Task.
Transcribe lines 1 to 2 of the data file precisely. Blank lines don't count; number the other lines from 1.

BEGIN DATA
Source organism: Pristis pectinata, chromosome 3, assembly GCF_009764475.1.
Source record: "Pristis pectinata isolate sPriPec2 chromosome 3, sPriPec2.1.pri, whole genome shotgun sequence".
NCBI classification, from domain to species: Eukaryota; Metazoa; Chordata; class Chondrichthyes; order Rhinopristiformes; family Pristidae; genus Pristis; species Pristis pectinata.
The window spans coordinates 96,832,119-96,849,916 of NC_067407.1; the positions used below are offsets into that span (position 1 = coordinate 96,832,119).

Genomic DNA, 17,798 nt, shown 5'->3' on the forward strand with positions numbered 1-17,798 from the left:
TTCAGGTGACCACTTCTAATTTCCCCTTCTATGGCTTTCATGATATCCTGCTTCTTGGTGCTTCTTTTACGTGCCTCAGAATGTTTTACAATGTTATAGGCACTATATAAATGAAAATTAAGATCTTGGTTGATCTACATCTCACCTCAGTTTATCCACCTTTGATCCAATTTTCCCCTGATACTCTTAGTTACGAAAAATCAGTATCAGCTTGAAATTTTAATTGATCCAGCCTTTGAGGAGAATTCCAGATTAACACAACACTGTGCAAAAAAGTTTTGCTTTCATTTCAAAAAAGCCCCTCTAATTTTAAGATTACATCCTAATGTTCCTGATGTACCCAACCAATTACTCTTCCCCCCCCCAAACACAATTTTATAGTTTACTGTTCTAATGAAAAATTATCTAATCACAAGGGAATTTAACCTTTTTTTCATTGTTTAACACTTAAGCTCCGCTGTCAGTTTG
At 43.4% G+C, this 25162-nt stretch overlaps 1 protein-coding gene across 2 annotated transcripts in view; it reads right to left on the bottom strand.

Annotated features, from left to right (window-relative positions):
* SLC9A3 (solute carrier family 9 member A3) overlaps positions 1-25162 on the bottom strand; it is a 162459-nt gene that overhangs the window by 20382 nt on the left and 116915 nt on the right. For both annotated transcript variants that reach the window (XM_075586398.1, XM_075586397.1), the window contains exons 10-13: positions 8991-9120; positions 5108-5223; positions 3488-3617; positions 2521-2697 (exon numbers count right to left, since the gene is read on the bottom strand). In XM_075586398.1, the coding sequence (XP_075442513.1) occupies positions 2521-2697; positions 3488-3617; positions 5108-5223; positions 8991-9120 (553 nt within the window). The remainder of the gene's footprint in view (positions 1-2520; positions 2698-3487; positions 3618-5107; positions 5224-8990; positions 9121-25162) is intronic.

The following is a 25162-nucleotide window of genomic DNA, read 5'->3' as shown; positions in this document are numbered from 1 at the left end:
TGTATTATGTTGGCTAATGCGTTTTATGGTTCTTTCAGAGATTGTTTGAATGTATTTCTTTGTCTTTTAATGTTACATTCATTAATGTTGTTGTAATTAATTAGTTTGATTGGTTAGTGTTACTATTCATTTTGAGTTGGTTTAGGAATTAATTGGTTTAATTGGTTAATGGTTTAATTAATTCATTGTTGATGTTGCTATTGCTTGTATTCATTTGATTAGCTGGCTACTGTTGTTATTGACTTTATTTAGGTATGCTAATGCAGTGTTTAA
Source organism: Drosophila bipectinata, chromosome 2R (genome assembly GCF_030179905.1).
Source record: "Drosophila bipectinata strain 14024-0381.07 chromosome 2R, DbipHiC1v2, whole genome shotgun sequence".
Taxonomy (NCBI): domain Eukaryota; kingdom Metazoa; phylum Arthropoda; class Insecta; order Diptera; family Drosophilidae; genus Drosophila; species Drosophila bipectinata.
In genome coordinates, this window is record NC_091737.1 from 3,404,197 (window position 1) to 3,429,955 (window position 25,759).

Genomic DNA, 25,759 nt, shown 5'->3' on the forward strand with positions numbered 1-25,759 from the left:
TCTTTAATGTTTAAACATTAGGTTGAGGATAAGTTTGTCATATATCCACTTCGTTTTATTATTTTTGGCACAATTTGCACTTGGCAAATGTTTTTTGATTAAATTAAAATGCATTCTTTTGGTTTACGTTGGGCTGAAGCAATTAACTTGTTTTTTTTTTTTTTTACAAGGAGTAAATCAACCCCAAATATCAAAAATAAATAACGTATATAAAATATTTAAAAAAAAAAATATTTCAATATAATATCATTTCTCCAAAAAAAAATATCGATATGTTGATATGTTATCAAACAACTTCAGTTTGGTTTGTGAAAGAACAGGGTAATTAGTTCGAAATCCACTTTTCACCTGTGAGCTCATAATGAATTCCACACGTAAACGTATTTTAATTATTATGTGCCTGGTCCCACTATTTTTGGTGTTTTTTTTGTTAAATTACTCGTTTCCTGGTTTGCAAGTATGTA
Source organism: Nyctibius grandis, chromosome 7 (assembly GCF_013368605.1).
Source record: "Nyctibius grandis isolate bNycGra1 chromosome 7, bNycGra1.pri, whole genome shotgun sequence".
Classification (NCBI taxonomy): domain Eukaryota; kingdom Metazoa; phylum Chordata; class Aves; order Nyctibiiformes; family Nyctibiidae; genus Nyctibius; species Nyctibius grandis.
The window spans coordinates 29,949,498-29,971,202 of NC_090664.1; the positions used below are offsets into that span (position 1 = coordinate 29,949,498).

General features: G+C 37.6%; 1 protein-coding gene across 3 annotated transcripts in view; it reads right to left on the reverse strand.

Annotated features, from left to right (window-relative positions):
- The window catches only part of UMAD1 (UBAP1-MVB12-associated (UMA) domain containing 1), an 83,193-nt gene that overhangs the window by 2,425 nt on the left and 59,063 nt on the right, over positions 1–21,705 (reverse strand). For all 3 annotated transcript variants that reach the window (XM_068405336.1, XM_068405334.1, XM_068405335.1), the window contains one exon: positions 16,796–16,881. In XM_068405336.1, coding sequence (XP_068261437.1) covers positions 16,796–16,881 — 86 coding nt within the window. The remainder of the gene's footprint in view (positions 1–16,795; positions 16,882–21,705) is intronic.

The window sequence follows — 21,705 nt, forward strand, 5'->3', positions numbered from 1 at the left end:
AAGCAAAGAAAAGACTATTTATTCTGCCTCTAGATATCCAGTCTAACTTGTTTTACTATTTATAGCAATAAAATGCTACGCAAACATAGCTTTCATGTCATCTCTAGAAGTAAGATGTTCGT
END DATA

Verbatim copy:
Source organism: Pristis pectinata, chromosome 3, assembly GCF_009764475.1.
Source record: "Pristis pectinata isolate sPriPec2 chromosome 3, sPriPec2.1.pri, whole genome shotgun sequence".